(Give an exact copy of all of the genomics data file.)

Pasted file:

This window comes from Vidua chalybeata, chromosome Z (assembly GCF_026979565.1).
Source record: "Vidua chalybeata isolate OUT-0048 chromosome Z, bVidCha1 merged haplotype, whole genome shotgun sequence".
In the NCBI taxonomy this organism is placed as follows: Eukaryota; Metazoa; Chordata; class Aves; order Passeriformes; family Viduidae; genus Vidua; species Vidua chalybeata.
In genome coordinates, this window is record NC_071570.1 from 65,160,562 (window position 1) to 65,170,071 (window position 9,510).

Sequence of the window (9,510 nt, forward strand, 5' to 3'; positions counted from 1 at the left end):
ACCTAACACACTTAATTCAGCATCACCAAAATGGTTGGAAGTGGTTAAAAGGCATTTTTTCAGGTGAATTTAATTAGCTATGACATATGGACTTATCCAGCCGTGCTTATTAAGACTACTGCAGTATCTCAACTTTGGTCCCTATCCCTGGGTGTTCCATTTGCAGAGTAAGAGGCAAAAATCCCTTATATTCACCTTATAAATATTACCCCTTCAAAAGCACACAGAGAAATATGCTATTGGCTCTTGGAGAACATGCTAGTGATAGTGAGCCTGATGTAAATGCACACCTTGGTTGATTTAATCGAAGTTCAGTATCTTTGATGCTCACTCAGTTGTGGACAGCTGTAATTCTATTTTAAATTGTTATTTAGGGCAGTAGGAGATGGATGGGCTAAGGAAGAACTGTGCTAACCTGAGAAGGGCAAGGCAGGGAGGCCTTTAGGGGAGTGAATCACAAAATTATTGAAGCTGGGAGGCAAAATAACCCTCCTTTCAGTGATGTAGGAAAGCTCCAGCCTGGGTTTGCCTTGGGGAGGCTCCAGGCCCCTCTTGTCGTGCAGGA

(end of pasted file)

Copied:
This window comes from Vidua chalybeata, chromosome Z (assembly GCF_026979565.1).
Source record: "Vidua chalybeata isolate OUT-0048 chromosome Z, bVidCha1 merged haplotype, whole genome shotgun sequence".
In the NCBI taxonomy this organism is placed as follows: Eukaryota; Metazoa; Chordata; class Aves; order Passeriformes; family Viduidae; genus Vidua; species Vidua chalybeata.
In genome coordinates, this window is record NC_071570.1 from 65,160,562 (window position 1) to 65,170,071 (window position 9,510).

Sequence of the window (9,510 nt, forward strand, 5' to 3'; positions counted from 1 at the left end):
ACCTAACACACTTAATTCAGCATCACCAAAATGGTTGGAAGTGGTTAAAAGGCATTTTTTCAGGTGAATTTAATTAGCTATGACATATGGACTTATCCAGCCGTGCTTATTAAGACTACTGCAGTATCTCAACTTTGGTCCCTATCCCTGGGTGTTCCATTTGCAGAGTAAGAGGCAAAAATCCCTTATATTCACCTTATAAATATTACCCCTTCAAAAGCACACAGAGAAATATGCTATTGGCTCTTGGAGAACATGCTAGTGATAGTGAGCCTGATGTAAATGCACACCTTGGTTGATTTAATCGAAGTTCAGTATCTTTGATGCTCACTCAGTTGTGGACAGCTGTAATTCTATTTTAAATTGTTATTTAGGGCAGTAGGAGATGGATGGGCTAAGGAAGAACTGTGCTAACCTGAGAAGGGCAAGGCAGGGAGGCCTTTAGGGGAGTGAATCACAAAATTATTGAAGCTGGGAGGCAAAATAACCCTCCTTTCAGTGATGTAGGAAAGCTCCAGCCTGGGTTTGCCTTGGGGAGGCTCCAGGCCCCTCTTGTCGTGCAGGA